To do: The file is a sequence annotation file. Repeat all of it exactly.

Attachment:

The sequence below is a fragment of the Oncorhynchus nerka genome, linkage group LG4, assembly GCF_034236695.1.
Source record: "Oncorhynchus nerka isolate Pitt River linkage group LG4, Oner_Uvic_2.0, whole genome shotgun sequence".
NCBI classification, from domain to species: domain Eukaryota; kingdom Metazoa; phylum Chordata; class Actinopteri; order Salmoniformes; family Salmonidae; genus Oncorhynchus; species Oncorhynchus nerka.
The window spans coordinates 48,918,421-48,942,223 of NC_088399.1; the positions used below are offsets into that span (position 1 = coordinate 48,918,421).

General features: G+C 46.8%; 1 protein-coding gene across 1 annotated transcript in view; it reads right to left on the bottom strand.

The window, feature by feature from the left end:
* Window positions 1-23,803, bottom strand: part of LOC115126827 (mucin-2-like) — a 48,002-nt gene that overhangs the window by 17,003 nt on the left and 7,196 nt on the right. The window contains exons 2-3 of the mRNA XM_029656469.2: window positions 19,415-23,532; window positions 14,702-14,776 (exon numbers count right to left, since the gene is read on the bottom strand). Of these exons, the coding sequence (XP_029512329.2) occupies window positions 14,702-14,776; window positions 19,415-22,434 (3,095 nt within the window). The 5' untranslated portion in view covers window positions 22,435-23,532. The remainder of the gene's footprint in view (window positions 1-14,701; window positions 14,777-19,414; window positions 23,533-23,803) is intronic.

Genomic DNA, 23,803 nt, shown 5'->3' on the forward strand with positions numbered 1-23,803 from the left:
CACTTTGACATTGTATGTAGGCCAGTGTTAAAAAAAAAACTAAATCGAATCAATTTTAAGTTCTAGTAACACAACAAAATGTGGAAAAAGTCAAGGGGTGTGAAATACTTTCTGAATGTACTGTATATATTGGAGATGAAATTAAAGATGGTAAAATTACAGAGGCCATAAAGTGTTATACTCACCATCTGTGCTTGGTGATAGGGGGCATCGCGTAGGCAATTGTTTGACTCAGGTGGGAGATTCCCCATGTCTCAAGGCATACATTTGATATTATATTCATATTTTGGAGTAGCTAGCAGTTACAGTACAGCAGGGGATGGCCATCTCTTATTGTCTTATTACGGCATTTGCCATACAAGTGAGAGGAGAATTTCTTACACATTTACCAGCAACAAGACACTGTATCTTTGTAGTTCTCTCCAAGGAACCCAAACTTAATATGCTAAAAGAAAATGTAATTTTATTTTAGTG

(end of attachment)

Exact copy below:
The sequence below is a fragment of the Oncorhynchus nerka genome, linkage group LG4, assembly GCF_034236695.1.
Source record: "Oncorhynchus nerka isolate Pitt River linkage group LG4, Oner_Uvic_2.0, whole genome shotgun sequence".
NCBI classification, from domain to species: domain Eukaryota; kingdom Metazoa; phylum Chordata; class Actinopteri; order Salmoniformes; family Salmonidae; genus Oncorhynchus; species Oncorhynchus nerka.
The window spans coordinates 48,918,421-48,942,223 of NC_088399.1; the positions used below are offsets into that span (position 1 = coordinate 48,918,421).

General features: G+C 46.8%; 1 protein-coding gene across 1 annotated transcript in view; it reads right to left on the bottom strand.

The window, feature by feature from the left end:
* Window positions 1-23,803, bottom strand: part of LOC115126827 (mucin-2-like) — a 48,002-nt gene that overhangs the window by 17,003 nt on the left and 7,196 nt on the right. The window contains exons 2-3 of the mRNA XM_029656469.2: window positions 19,415-23,532; window positions 14,702-14,776 (exon numbers count right to left, since the gene is read on the bottom strand). Of these exons, the coding sequence (XP_029512329.2) occupies window positions 14,702-14,776; window positions 19,415-22,434 (3,095 nt within the window). The 5' untranslated portion in view covers window positions 22,435-23,532. The remainder of the gene's footprint in view (window positions 1-14,701; window positions 14,777-19,414; window positions 23,533-23,803) is intronic.

Genomic DNA, 23,803 nt, shown 5'->3' on the forward strand with positions numbered 1-23,803 from the left:
CACTTTGACATTGTATGTAGGCCAGTGTTAAAAAAAAAACTAAATCGAATCAATTTTAAGTTCTAGTAACACAACAAAATGTGGAAAAAGTCAAGGGGTGTGAAATACTTTCTGAATGTACTGTATATATTGGAGATGAAATTAAAGATGGTAAAATTACAGAGGCCATAAAGTGTTATACTCACCATCTGTGCTTGGTGATAGGGGGCATCGCGTAGGCAATTGTTTGACTCAGGTGGGAGATTCCCCATGTCTCAAGGCATACATTTGATATTATATTCATATTTTGGAGTAGCTAGCAGTTACAGTACAGCAGGGGATGGCCATCTCTTATTGTCTTATTACGGCATTTGCCATACAAGTGAGAGGAGAATTTCTTACACATTTACCAGCAACAAGACACTGTATCTTTGTAGTTCTCTCCAAGGAACCCAAACTTAATATGCTAAAAGAAAATGTAATTTTATTTTAGTG